GOP lawmakers paying price for tough-on-crime laws - Yahoo! News
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  2. #2
    TXCharlie's Avatar
    TXCharlie is offline Former & Future Reserve Officer
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    Tents and razor wire are pretty cheap...

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  3. #3
    bayern's Avatar
    bayern is offline Officer First Class
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    We are seeing those crilminals that alway pled guilty and got a slap on the wrist now wanting a full jury trial since 3 strikes was made law a few years ago. They got nothing to lose, just sitting around on their ass, inside or out. If they are out, they continue committingcrimes until bail lis revoked; then sit around and demand a jurty trial for the current offfense, while waiting for trial on the first one. To make matters wors, we have a new Dept of Corrections administraor who wants to rehabilitate them.
    Good luck. I just run a Crim Hist on an individual who's first arrest was in 1955, for, go figure, AWOL, and its been downhill since then.

  4. #4
    sgtbear111's Avatar
    sgtbear111 is offline retired
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    Use outside contracotors. Chiina and Russia need a supply of cheap labor. While they wait, and we sit on our asses, for Obama to strike our colors, we can SELL our convicts to them to use as they wish.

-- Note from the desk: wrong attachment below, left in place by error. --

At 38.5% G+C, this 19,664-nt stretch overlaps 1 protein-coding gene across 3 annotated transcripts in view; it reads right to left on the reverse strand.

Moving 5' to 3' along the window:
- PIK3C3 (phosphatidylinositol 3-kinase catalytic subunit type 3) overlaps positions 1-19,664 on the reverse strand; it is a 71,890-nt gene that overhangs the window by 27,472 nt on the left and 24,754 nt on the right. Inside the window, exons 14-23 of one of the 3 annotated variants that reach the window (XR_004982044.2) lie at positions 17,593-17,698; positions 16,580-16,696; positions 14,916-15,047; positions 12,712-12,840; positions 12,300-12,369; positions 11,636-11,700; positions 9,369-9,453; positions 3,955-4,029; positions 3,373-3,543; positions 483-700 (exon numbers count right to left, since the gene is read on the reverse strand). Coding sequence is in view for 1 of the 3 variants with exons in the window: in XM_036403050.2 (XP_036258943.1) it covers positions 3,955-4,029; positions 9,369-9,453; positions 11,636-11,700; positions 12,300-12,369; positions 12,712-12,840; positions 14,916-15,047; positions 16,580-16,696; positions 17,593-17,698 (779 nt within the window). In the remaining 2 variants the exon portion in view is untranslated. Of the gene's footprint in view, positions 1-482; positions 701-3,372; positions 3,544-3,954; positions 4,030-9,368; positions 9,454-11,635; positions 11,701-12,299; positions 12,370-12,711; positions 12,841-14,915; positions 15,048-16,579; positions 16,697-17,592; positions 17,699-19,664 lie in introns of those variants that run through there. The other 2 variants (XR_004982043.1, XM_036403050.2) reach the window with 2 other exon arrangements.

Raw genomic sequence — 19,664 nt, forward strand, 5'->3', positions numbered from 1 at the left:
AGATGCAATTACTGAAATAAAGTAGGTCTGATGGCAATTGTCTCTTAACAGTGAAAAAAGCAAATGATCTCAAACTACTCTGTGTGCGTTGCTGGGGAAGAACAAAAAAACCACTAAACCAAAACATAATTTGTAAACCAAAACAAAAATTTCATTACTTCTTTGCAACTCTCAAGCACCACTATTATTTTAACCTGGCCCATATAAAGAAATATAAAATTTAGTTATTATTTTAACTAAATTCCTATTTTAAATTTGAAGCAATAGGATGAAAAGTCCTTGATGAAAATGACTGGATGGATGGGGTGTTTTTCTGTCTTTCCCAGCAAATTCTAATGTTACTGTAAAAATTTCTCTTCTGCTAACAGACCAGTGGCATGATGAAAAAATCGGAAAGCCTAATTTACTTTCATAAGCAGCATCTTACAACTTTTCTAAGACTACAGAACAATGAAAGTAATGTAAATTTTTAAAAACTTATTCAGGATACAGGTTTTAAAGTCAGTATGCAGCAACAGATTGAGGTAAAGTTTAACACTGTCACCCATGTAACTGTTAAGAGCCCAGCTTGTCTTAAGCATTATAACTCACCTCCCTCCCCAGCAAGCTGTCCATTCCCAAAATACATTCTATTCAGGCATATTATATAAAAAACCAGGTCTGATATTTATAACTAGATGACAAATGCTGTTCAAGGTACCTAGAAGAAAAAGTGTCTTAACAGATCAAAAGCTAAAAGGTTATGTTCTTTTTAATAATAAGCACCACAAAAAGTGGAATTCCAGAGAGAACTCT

Some people come into our lives and quickly go. Some stay for awhile and leave footprints on our hearts. And we are never, ever the same.-- Anonymous

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  5. #5
    Napalm's Avatar
    Napalm is offline Master Officer
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    Quote Originally Posted by TXCharlie View Post
    Tents and razor wire are pretty cheap...
    Hell yea!

    Death Row could use some cleaning out....give em what 12 people thought they desreved!
    Wiping the turds of humanity from the ass of society from 1600 to midnight.

  6. #6
    McCrackhd's Avatar
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    Can't we just annex part of the North Pole and build prisons there? You wouldn't even need guards. If they escaped, where would they go? If the cold doesn't kill em, the polar bears will.
    YOUR ATTENTION, DO I F@#%ING HAVE IT?


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  7. #7
    countybear's Avatar
    countybear is offline BDRT - Baby Daddy Removal Team
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    The price for the "keys" that these lawmakers (and their counterparts) are using to release violent predators on the streets of America is being paid for by the blood of their constituents, and our brothers. What is blood worth?

    "The American Republic will endure until the day Congress discovers that it can bribe the public with the public's money."
    - Alexis de Tocqueville, Democracy in America

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  8. #8
    TXCharlie's Avatar
    TXCharlie is offline Former & Future Reserve Officer
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    Quote Originally Posted by countybear View Post
    The price for the "keys" that these lawmakers (and their counterparts) are using to release violent predators on the streets of America is being paid for by the blood of their constituents, and our brothers. What is blood worth?
    +1

    Just the medical & burial costs alone have got to be substantial, not even counting the loss of a family's breadwinner (temporarily or permanently) plus the pain and suffering of the victims and everyone in the family.

    That's the sort of damages that a court would award millions of dollars per incident for, if there were anyone to sue. The State and whoever signed off on the early release should be sued personally if a death or injury results, but they probably can't be sued, and the criminal most likely has empty pockets.